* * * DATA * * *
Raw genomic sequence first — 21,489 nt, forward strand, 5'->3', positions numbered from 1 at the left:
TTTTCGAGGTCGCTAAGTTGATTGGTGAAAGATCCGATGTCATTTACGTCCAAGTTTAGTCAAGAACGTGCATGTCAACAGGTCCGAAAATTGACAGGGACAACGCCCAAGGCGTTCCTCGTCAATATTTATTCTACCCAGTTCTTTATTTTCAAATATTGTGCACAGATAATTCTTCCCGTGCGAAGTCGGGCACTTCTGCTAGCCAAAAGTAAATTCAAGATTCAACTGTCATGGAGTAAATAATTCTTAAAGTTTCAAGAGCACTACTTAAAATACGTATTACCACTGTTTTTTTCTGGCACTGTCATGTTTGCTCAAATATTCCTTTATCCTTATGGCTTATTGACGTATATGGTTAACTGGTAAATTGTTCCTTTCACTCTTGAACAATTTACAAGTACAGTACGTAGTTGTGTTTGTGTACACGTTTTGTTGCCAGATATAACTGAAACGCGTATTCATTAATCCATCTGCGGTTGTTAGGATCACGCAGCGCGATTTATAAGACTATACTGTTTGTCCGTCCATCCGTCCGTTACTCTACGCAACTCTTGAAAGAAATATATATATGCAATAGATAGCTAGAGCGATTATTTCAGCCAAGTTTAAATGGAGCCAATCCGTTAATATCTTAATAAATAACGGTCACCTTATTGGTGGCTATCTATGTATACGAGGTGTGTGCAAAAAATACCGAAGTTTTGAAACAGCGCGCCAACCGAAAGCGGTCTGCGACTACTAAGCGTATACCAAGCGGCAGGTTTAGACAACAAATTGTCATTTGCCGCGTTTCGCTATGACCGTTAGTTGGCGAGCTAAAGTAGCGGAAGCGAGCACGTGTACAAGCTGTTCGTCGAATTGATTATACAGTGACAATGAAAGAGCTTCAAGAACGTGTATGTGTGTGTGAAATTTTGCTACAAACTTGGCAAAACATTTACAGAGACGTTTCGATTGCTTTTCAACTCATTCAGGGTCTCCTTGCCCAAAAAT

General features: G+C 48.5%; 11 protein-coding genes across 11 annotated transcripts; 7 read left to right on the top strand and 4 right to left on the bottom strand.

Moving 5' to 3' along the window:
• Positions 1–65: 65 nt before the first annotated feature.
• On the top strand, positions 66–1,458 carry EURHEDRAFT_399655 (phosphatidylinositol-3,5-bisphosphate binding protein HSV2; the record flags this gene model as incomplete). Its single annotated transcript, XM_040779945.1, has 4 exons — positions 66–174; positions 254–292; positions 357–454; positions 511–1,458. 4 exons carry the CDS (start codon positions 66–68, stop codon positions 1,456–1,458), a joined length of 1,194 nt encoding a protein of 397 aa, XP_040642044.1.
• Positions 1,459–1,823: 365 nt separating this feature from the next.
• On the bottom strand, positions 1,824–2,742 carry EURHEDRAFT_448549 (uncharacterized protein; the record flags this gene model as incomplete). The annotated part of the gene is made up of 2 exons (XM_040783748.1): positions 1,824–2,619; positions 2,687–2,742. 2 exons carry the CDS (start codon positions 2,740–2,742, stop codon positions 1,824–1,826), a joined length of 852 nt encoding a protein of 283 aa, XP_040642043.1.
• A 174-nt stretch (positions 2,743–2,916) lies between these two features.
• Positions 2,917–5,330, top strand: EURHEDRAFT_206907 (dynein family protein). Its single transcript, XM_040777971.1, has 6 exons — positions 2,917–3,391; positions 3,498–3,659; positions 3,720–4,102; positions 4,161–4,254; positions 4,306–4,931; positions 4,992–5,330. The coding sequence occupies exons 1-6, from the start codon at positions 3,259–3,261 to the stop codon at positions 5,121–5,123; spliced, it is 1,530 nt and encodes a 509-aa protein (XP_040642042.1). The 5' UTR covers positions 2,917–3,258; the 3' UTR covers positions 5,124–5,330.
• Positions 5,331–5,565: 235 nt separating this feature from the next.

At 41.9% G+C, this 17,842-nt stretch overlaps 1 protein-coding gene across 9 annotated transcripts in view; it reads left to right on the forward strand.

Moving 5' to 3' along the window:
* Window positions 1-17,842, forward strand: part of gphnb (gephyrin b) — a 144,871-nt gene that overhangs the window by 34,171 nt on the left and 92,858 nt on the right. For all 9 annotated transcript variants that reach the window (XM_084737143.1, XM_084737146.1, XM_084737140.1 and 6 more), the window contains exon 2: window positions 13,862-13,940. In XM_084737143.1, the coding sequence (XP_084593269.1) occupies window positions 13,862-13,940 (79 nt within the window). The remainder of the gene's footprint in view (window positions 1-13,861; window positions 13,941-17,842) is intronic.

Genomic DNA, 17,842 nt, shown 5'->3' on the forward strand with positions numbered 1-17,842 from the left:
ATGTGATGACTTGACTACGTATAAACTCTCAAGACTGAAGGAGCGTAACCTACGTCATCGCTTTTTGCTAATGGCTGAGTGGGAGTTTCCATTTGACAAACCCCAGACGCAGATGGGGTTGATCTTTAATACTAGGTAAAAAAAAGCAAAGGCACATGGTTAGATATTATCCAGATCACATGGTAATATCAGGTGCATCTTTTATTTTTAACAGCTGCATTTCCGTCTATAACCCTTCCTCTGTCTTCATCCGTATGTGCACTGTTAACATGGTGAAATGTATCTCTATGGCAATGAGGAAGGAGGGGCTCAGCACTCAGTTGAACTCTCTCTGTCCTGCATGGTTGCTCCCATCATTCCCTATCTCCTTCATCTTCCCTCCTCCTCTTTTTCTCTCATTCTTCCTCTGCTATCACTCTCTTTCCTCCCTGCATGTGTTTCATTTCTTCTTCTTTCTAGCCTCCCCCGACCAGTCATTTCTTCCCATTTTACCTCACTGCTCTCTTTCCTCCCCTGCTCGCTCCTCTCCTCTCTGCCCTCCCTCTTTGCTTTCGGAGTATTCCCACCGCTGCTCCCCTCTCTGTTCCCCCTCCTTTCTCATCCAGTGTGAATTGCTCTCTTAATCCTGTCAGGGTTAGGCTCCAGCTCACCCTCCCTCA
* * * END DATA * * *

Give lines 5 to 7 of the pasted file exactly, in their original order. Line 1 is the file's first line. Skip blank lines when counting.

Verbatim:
• Positions 1–65: 65 nt before the first annotated feature.
• On the top strand, positions 66–1,458 carry EURHEDRAFT_399655 (phosphatidylinositol-3,5-bisphosphate binding protein HSV2; the record flags this gene model as incomplete). Its single annotated transcript, XM_040779945.1, has 4 exons — positions 66–174; positions 254–292; positions 357–454; positions 511–1,458. 4 exons carry the CDS (start codon positions 66–68, stop codon positions 1,456–1,458), a joined length of 1,194 nt encoding a protein of 397 aa, XP_040642044.1.
• Positions 1,459–1,823: 365 nt separating this feature from the next.